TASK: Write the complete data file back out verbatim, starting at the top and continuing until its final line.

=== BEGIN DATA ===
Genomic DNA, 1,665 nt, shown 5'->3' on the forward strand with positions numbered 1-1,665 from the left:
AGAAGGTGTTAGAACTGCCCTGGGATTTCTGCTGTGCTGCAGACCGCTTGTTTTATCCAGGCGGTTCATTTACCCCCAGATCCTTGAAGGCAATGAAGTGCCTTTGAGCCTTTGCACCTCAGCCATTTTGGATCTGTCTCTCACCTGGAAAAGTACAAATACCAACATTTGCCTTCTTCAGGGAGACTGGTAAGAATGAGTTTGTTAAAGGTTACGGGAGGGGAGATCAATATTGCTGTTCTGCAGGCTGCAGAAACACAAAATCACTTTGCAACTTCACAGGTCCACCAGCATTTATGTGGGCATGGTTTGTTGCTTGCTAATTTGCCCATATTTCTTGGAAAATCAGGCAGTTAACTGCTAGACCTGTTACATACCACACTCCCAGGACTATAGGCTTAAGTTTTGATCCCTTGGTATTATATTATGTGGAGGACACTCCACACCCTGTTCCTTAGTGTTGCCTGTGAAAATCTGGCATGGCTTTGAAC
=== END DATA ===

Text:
Genomic DNA, 1,665 nt, shown 5'->3' on the forward strand with positions numbered 1-1,665 from the left:
AGAAGGTGTTAGAACTGCCCTGGGATTTCTGCTGTGCTGCAGACCGCTTGTTTTATCCAGGCGGTTCATTTACCCCCAGATCCTTGAAGGCAATGAAGTGCCTTTGAGCCTTTGCACCTCAGCCATTTTGGATCTGTCTCTCACCTGGAAAAGTACAAATACCAACATTTGCCTTCTTCAGGGAGACTGGTAAGAATGAGTTTGTTAAAGGTTACGGGAGGGGAGATCAATATTGCTGTTCTGCAGGCTGCAGAAACACAAAATCACTTTGCAACTTCACAGGTCCACCAGCATTTATGTGGGCATGGTTTGTTGCTTGCTAATTTGCCCATATTTCTTGGAAAATCAGGCAGTTAACTGCTAGACCTGTTACATACCACACTCCCAGGACTATAGGCTTAAGTTTTGATCCCTTGGTATTATATTATGTGGAGGACACTCCACACCCTGTTCCTTAGTGTTGCCTGTGAAAATCTGGCATGGCTTTGAAC